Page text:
Tony Gwynn Jr. likely to miss rest of season with broken hand


Tony Gwynn Jr. has started 70 of 119 games in center field for the Padres, but they’ll likely be without him for the rest of the season thanks to a broken hamate bone in his right wrist.
Gwynn has been one of the worst hitters in the league, batting just .212/.313/.299 in 327 plate appearances, but he’s drawn a bunch of walks, swiped 17 bases at an 81-percent clip, and plays excellent defense in center field.
Chris Denorfia figures to be the Padres’ primary center fielder down the stretch, although Scott Hairston and perhaps Will Venable or Luis Durango could also see some action there.
San Diego signed Jody Gerut to a minor-league contract this afternoon, which is interesting because a) he has quite a bit of experience in center field, and b) he’s the guy the Padres traded to the Brewers to get Gwynn Jr. in May of last year.

Jason Kipnis plans to play through a disgusting-looking ankle sprain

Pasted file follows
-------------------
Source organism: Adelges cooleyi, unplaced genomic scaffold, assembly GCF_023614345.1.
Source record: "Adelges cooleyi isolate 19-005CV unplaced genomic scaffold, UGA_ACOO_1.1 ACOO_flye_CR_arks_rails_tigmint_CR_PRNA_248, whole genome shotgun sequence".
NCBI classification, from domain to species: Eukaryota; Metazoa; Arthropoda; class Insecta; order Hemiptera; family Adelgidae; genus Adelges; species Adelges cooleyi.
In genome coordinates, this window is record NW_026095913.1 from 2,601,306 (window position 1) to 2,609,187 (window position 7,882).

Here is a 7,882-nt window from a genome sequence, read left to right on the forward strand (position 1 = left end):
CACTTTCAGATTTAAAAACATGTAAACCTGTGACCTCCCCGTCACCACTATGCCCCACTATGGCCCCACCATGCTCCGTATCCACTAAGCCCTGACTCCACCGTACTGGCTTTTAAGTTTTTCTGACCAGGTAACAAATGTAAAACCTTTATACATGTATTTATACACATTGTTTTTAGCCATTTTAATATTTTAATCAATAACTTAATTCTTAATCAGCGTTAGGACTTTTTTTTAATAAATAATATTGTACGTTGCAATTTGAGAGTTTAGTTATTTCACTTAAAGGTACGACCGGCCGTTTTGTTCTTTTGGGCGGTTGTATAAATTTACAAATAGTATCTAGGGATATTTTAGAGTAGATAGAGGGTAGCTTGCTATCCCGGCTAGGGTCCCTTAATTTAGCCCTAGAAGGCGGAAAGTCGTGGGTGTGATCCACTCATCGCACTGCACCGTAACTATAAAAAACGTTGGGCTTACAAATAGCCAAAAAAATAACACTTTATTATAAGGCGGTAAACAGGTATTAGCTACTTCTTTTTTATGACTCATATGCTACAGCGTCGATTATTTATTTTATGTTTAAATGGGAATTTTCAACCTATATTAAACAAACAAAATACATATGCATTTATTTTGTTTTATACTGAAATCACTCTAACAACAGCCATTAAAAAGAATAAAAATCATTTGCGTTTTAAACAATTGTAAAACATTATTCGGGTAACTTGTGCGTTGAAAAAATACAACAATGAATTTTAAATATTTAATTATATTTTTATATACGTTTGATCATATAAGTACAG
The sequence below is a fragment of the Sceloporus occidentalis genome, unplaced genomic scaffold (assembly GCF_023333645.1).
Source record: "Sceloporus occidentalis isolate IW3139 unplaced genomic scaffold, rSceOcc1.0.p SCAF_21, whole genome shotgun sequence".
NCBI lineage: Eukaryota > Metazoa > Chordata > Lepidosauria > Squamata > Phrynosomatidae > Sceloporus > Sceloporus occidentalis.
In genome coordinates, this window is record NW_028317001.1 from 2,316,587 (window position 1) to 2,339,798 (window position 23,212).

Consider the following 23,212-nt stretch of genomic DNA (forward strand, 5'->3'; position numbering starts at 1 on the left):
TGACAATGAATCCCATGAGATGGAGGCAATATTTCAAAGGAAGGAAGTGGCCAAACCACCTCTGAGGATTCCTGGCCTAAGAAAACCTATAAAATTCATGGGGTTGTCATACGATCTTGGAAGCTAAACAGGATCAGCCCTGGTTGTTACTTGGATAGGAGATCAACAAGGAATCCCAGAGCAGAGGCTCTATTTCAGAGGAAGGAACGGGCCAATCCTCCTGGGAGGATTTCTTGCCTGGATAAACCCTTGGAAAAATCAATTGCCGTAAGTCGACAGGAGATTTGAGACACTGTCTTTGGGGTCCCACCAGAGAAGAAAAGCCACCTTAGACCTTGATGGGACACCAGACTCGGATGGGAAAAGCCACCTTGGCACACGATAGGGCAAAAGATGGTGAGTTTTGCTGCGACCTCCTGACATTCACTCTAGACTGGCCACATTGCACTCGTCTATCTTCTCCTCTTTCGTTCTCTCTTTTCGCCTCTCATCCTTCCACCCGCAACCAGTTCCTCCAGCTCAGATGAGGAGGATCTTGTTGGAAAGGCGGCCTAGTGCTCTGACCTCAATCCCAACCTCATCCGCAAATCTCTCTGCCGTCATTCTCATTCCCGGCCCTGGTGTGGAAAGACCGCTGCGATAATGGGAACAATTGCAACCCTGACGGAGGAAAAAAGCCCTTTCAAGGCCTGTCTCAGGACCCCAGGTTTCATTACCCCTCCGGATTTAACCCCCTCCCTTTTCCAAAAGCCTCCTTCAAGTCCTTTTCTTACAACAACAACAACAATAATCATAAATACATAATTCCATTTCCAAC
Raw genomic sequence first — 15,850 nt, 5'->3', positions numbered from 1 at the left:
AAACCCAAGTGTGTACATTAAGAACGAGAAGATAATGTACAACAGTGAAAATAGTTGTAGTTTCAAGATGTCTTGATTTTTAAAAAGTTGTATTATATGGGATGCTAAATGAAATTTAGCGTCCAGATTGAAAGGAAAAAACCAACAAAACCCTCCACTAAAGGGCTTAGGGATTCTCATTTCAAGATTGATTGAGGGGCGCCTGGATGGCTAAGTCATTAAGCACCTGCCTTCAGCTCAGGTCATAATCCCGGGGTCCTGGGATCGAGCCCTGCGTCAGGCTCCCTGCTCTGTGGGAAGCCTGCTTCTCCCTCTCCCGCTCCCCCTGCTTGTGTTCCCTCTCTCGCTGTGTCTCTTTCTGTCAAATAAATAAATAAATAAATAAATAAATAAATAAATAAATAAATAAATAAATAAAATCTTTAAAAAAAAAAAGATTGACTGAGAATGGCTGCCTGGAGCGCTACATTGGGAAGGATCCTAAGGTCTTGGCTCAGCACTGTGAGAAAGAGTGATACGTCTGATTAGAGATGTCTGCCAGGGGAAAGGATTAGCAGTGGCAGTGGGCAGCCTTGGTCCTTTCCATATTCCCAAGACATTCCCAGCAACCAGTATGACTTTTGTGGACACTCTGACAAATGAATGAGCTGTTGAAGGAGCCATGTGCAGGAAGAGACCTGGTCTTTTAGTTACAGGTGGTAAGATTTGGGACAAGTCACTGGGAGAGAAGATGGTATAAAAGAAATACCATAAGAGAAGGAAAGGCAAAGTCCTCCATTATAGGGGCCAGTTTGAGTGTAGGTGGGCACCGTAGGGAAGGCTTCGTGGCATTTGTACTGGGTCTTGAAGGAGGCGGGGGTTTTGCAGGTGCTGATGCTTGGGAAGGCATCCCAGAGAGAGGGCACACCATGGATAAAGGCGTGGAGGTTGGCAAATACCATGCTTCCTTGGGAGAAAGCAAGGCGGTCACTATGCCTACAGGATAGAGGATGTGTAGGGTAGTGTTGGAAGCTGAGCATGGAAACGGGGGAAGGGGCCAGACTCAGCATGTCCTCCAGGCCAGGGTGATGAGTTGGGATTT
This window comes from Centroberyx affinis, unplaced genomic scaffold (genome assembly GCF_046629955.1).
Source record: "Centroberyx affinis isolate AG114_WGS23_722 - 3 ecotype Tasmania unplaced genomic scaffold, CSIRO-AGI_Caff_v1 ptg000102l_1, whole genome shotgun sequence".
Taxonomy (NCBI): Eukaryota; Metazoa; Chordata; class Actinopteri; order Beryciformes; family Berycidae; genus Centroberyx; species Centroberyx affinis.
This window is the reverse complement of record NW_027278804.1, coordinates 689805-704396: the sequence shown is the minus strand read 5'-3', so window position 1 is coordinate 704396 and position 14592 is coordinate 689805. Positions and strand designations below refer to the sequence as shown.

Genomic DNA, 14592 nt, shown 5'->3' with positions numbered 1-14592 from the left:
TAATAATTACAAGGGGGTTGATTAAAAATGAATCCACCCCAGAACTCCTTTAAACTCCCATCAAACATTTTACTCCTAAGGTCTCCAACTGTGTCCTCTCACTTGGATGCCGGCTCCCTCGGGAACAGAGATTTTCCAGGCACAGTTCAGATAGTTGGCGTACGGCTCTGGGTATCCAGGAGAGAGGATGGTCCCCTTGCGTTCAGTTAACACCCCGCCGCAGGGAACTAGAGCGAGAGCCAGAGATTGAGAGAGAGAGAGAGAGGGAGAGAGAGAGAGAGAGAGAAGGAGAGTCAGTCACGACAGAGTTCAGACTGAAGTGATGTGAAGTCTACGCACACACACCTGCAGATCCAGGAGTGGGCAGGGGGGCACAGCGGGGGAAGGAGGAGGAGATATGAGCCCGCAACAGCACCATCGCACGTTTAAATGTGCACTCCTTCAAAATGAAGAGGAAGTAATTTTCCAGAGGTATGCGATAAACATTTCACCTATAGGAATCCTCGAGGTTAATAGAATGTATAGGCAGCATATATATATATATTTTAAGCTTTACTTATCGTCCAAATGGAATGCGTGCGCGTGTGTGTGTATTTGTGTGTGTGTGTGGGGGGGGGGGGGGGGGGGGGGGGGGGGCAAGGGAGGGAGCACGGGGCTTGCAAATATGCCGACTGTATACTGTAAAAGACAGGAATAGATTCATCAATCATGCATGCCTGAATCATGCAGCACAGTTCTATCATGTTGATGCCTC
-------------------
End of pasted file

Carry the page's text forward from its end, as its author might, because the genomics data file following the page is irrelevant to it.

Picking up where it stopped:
CLEVELAND, OH - OCTOBER 14:  Jason Kipnis #22 of the Cleveland Indians fields the ball against the Toronto Blue Jays during game one of the American League Championship Series at Progressive Field on October 14, 2016 in Cleveland, Ohio.  (Photo by Jason Miller/Getty Images)
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Jason Kipnis sprained his ankle while celebrating the Indians ALCS win over the Blue Jays. In the runup to tonight’s game, Terry Francona has said that Kipnis would be fine, that he’s a gamer, etc., etc. You know, the usual “when the bell rings, all of the aches and pains go away” kind of thing.

Today, however, we see that this sprained ankle is maybe not your run-of-the-mill late season bump or bruise:


Um, yikes.

Indians beat writer jumps in Lake Erie to settle a bet

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Back in September Cleveland Plain Dealer beat writer Paul Hoynes ruffled a lot of feathers when he declared the Indians DOA. His rationale: too many injuries to Indians starters weakened the club too greatly. Even if they did make the playoffs, Hoynes argued, they wouldn’t go far.

A reader made a bet with him at the time: if the Indians didn’t make the World Series, he’d jump in Lake Erie. If they did, Hoynes would.

Today Hoynes made good on his bet. You haven’t lived until you’ve seen a baseball writer drop trou, by the way: